Guest Post: The things I’m going to miss about Cambodia

Another guest post from Semester 23 volunteer Anand. He’s back on the road, now in Turkey, after his 3 months with us during our February – May 2012 semester.

 

Turkey thinkin’: The things I’m going to miss about Cambodia

 

Despite first impressions, it turns out that Turkish night busses are ideal environments for personal reflection and evaluation. The bus company offices are plush and luxurious. Their advertisements promise personal TV screens, acres of legroom and free wifi. Transfers between bus stations and your final destination are generally free and bus attendants promise to take care of your every need during the journey.

In reality, however, all of the TV programming is in Turkish, the wifi is only enabled on the busses used for the short aforementioned transfers (as opposed to the 14 hour journey in between), the seat-back tables are too flimsy to support a laptop and the only need that the bus attendants see to is your need to be bumped by their hip every 41 seconds during the journey as they career up and down the aisle for no apparrent reason.
So despite the promise of things to occupy me for the entire journey, I was left with only my thoughts. A place where things can get kind of crazy. Oddly enough, my mind drifted to my time in Cambodia, which I can safely say was the best three months of my life so far. I got to thinking about all of the things I’m going to miss about that place and, by the time we reached to outskirts of Istanbul, the content of this post was firmly entrenched in my mind. Enjoy!

The things I’m going to miss about Cambodia:

  • Using the coolest currency in the world, Cambodian Riel, followed by the second coolest – US Dollars. And not very much of either, too.
  • Forgetting what hills look like.
  • Walking out of a nightclub called Pontoon at 7am, only to have my glasses fog up at the abrupt temperature change from 16 to 35 degrees celsius.
  • Feeling like another member of Rathanak’s family during Khmer New Year celebrations in Pursat province. Pursat City forever, brother.
  • Planning my lessons for the first day … and never planning again.
  • Sok sabay? Sai sabok?
  • Hugs and semi-awkward cheek kisses from Mr. Chheang, the best hamburger chef in the world – not the mention the hamburgers themselves.
  • Pork and rice (bai se chiru); the world’s best breakfast.
  • The genuine warmth and affection of every single person at Conversations With Foreigners.
  • Setting an alarm on my way out of the house for a night out, reminding me to ride home before the police start manning their checkpoints at 7am.
  • Wearing business shirts, jeans and shoes in the stifling heat, both because we were used to it and to distinguish ourselves from the tourists, whom we despised.
  • Drinking more coffee than ever before – despite coming to Cambodia, in part, to break my hopeless addiction to coffee.
  • Drinking beers at our local … petrol station?
  • Guesthouses where it is not only allowed, but expected, that one park their motorbike in the lobby, for safekeeping.
  • Traffic police corruption, combined with their total unwillingness to chase me if I didn’t stop and pay a ‘fine’ for an imaginary offence. This made every day on Phnom Penh’s roads an intricate game of traffic chess.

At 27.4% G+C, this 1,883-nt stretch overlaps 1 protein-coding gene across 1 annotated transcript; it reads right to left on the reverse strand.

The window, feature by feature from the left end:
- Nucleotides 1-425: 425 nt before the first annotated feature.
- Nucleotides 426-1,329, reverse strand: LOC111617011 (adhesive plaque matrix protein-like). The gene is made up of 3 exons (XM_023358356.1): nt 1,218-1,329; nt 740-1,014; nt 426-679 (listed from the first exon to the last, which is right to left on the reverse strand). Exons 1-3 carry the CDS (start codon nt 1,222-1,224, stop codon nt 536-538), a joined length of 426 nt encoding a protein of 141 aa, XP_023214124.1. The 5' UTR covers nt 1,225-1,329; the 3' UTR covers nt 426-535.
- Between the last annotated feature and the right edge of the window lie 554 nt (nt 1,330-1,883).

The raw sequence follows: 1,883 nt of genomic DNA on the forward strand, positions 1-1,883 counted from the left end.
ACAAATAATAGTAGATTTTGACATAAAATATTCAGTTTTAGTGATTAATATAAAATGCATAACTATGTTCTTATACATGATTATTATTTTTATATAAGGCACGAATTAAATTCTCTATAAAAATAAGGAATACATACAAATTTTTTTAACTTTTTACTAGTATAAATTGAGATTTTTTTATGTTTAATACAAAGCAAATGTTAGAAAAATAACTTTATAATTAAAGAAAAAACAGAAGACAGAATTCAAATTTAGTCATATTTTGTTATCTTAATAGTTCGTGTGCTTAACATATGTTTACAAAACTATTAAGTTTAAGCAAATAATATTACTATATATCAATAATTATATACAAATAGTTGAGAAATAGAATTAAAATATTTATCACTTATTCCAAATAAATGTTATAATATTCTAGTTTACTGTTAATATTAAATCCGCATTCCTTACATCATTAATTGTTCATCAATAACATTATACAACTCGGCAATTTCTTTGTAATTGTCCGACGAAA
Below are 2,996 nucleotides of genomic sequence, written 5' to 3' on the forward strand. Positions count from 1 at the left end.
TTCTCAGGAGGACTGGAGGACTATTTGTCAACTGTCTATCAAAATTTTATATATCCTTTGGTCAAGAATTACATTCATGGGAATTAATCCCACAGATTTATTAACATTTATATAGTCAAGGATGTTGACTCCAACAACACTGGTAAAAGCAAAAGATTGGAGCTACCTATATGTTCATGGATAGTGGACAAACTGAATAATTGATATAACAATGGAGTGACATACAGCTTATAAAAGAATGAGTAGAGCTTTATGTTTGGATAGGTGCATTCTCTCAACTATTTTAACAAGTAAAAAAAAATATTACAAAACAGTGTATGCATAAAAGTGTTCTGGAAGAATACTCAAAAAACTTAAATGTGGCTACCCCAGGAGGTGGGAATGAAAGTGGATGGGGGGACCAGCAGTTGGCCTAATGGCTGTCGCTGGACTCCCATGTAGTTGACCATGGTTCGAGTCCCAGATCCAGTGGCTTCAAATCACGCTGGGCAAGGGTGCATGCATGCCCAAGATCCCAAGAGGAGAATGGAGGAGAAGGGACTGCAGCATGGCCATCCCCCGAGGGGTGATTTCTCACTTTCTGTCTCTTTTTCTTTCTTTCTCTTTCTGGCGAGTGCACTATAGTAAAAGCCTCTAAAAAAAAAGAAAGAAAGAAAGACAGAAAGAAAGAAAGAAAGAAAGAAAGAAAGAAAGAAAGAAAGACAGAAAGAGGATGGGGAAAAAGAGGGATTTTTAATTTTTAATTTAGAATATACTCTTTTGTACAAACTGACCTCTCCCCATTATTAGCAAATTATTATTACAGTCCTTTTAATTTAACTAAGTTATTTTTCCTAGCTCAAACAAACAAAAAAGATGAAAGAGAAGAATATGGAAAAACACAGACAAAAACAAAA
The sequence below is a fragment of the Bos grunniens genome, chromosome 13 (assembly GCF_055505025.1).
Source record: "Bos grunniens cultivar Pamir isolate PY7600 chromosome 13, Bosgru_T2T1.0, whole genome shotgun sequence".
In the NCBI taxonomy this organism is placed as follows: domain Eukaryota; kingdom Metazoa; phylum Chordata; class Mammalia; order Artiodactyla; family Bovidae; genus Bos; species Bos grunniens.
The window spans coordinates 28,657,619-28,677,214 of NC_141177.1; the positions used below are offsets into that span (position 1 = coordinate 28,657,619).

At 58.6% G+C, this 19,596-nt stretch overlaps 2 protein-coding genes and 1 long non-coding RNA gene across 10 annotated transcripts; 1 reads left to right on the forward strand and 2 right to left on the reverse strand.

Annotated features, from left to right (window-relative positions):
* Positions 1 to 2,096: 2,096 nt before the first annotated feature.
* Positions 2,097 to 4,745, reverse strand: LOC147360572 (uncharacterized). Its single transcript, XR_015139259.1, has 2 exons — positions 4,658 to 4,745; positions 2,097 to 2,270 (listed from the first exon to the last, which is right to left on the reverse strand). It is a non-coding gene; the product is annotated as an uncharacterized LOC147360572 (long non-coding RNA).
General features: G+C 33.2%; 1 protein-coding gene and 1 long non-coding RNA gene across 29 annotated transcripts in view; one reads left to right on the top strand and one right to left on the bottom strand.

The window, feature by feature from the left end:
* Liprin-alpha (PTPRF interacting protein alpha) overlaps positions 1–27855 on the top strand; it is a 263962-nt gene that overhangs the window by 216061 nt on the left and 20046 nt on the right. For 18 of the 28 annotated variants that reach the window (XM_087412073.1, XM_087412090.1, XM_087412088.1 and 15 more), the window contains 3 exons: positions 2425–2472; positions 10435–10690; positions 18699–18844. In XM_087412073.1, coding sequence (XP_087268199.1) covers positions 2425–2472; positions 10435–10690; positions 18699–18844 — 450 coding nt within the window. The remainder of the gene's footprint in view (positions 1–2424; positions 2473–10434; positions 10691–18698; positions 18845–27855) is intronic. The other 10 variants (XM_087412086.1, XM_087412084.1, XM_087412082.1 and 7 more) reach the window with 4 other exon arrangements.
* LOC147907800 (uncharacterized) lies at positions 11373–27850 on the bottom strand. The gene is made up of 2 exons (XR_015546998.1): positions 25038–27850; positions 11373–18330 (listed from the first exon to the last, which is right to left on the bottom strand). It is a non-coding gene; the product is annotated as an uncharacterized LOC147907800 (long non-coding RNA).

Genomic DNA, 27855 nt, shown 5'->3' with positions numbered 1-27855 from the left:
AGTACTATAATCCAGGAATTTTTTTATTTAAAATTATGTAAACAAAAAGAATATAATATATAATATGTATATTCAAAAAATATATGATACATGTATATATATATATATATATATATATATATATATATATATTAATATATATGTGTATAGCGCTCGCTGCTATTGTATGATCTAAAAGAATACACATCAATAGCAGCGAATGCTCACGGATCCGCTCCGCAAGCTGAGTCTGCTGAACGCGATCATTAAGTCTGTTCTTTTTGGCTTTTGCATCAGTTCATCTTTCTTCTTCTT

• The instant mood-boost of a completely random and genuine smile from a Khmer stranger.
  • The infectious enthusiasm and genuine respect that my students so graciously showed me.
  • Pausing a lesson and marching my entire class outside to watch the sunset from the school’s third floor balcony.
  • Being enthusiastically handed little packets of disgusting biscuits as change when my petrol purchase was just below a round figure.
  • Randomly slipping the fact that I never needed another teacher to take my classes for me into unrelated conversations (and blog posts).
  • Making the eternally hilarious joke whenever shop staff checked the authenticity of a large denomination U.S. dollar note: “Its real … well, no actually its dollars.” Killed every time.
  • Playing chicken on my motorbike with convoys of enormous SUVs on Street 51; Phnom Penh’s nightclub and murder district.
  • $4 beer towers:
  • Stealing WiFi from either the internet cafe behind our house or the European Union aid office down the street. Also the smugness Elliot and I felt when the rest of the house complained at the speed of the shared tin-can-on-a-string internet while we were spoilt for choice in terms of superfast internet.
  • These guys (and everyone else) :
  • Openly embracing my descent into alcoholism.
  • Wondering why only petrol and pizza were priced similarly in Cambodia compared to the west.
  • Parking my motorbike on Jelle’s shoes. Every. Single. Day.
  • Becoming good mates with most of the Indian restaurant staff in Phnom Penh.
  • Mekong Lounge. Reggae Bar. Heart. Pontoon. The local. The Local. The Local II. The new local. Waterwheel. Riverhouse. Gasolina. Equinox. Top Banana. Memphis. Cotton Club. Oscar. Do It All Bar. Zeppelin Bar. Walkabout. Red Fox. The minimart. And the other minimart. Mr. C’s rice wine shop. And thousands more.
  • The sense of complete freedom that only Cambodia can provide.
  • The feeling that Phnom Penh was my home.
There are thousands of other things that I’ll miss about Cambodia. And I’ve got a few more long bus trips coming up, so stay tuned.

Keep up with Anand’s travels on his blog.

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